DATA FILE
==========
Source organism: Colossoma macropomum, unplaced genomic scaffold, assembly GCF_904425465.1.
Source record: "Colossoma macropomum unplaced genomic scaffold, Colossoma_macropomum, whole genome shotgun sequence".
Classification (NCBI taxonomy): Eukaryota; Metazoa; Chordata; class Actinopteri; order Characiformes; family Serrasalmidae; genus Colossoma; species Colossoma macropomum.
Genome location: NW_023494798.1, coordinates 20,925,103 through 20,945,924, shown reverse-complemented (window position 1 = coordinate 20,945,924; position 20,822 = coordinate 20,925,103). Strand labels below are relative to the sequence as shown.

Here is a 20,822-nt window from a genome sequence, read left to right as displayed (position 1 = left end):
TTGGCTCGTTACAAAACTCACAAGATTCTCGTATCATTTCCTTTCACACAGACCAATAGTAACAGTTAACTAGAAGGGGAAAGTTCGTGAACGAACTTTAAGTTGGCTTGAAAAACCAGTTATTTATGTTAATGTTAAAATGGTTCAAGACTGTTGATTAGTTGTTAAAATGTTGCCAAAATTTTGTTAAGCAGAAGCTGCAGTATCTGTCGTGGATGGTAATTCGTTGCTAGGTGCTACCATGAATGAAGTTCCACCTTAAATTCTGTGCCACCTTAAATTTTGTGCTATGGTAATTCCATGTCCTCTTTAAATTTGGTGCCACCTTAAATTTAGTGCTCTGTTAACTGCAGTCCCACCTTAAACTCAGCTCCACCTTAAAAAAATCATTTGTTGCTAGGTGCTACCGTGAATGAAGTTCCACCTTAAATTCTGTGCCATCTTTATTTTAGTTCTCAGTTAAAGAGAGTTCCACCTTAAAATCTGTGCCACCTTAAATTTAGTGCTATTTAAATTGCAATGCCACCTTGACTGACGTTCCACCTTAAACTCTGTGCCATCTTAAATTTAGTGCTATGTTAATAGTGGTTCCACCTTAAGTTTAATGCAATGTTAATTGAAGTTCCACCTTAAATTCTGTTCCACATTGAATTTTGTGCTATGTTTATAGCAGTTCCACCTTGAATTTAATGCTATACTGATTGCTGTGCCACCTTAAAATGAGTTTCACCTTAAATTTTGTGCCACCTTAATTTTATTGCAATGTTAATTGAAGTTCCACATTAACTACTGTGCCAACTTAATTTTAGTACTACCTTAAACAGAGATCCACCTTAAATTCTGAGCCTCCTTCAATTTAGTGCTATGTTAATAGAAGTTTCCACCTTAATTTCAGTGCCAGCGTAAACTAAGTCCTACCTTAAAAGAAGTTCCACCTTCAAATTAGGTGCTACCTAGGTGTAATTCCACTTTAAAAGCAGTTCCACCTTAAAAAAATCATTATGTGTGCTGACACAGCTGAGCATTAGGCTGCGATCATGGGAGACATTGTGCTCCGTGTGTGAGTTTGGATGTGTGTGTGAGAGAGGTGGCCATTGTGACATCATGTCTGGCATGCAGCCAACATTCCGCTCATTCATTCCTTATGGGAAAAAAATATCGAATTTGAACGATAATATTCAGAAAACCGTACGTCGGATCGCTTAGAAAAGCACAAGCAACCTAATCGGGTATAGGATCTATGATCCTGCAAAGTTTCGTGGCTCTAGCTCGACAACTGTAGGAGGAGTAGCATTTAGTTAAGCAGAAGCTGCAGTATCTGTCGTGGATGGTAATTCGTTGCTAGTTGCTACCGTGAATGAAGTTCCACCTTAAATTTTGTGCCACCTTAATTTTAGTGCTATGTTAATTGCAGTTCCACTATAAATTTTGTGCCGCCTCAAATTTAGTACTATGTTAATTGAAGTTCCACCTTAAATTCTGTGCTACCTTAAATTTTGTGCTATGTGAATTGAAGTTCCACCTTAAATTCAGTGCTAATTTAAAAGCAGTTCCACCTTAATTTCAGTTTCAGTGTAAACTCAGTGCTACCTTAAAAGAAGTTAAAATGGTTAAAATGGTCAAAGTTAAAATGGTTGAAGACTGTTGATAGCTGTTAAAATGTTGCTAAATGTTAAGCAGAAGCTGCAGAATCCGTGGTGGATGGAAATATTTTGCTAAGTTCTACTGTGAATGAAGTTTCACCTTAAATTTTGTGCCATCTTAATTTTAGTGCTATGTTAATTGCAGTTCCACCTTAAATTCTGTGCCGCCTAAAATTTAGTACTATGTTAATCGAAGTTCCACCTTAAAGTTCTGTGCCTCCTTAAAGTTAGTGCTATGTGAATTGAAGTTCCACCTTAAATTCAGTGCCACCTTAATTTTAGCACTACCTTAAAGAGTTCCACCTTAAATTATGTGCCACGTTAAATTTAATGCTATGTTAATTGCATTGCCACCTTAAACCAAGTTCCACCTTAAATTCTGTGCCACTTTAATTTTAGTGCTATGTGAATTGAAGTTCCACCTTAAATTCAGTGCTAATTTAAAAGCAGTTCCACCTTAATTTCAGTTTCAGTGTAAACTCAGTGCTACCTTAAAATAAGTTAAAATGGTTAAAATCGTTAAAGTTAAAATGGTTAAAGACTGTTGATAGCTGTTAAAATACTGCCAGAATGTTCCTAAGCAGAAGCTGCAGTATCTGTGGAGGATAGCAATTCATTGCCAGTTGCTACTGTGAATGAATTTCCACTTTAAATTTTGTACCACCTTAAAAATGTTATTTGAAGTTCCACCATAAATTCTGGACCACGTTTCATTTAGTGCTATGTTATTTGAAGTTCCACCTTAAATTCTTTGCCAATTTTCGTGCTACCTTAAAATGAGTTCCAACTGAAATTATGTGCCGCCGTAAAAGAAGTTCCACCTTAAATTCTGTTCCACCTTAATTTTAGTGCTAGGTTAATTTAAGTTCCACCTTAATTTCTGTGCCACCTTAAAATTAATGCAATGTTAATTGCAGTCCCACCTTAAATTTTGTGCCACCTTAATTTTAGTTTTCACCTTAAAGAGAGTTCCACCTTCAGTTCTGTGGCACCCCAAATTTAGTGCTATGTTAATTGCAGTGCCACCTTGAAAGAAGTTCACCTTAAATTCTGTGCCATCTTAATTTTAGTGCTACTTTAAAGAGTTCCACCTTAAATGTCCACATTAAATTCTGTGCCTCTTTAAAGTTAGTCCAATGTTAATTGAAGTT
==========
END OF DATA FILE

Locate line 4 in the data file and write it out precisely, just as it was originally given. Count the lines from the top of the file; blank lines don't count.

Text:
Genome location: NW_023494798.1, coordinates 20,925,103 through 20,945,924, shown reverse-complemented (window position 1 = coordinate 20,945,924; position 20,822 = coordinate 20,925,103). Strand labels below are relative to the sequence as shown.